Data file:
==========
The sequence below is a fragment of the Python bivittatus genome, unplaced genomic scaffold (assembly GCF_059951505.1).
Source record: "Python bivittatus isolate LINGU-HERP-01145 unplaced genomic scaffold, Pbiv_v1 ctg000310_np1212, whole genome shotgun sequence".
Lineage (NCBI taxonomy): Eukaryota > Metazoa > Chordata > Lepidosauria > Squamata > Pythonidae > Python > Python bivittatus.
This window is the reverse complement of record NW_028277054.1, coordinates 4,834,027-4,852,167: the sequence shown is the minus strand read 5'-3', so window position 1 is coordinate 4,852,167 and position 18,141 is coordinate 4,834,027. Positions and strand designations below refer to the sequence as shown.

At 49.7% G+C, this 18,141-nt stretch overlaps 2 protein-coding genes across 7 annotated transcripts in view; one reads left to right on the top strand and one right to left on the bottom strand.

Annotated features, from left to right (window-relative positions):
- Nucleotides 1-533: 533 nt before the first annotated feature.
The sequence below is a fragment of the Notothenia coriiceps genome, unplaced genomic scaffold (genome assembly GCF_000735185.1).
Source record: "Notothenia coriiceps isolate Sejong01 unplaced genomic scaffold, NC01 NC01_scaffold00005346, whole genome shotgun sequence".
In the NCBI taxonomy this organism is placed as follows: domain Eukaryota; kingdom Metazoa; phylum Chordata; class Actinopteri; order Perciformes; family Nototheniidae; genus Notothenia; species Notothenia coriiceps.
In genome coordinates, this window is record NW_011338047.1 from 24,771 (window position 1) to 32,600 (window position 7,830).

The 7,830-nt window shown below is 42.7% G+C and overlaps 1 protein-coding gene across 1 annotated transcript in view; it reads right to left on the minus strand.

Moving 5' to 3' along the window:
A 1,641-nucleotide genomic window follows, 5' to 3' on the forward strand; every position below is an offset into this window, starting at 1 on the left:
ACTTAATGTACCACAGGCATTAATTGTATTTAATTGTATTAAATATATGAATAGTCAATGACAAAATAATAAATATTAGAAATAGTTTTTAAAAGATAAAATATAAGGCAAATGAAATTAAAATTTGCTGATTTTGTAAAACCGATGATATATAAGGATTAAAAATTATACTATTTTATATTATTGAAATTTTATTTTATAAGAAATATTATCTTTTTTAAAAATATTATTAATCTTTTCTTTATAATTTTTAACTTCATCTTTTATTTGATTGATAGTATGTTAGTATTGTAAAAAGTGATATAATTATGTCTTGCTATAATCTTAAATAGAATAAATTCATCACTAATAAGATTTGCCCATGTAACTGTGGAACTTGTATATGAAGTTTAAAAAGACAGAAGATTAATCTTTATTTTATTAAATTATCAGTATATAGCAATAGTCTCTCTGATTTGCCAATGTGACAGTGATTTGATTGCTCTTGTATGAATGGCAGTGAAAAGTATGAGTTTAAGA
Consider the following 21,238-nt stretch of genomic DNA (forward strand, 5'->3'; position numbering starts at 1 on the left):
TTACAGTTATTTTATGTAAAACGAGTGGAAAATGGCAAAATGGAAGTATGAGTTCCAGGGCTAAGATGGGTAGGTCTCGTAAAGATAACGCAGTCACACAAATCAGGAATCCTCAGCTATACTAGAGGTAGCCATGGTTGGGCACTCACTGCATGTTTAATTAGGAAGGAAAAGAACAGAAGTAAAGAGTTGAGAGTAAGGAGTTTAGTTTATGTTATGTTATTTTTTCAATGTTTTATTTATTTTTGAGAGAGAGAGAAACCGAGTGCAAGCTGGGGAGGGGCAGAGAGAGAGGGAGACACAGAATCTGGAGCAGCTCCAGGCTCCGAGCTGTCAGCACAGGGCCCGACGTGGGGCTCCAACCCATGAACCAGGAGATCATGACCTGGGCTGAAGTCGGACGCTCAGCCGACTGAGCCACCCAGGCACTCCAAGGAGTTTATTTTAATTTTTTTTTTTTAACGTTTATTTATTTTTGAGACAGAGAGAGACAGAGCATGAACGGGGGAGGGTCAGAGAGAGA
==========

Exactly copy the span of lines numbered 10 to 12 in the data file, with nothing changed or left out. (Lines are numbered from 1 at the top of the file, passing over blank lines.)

In the NCBI taxonomy this organism is placed as follows: domain Eukaryota; kingdom Metazoa; phylum Chordata; class Actinopteri; order Perciformes; family Nototheniidae; genus Notothenia; species Notothenia coriiceps.
In genome coordinates, this window is record NW_011338047.1 from 24,771 (window position 1) to 32,600 (window position 7,830).

The 7,830-nt window shown below is 42.7% G+C and overlaps 1 protein-coding gene across 1 annotated transcript in view; it reads right to left on the minus strand.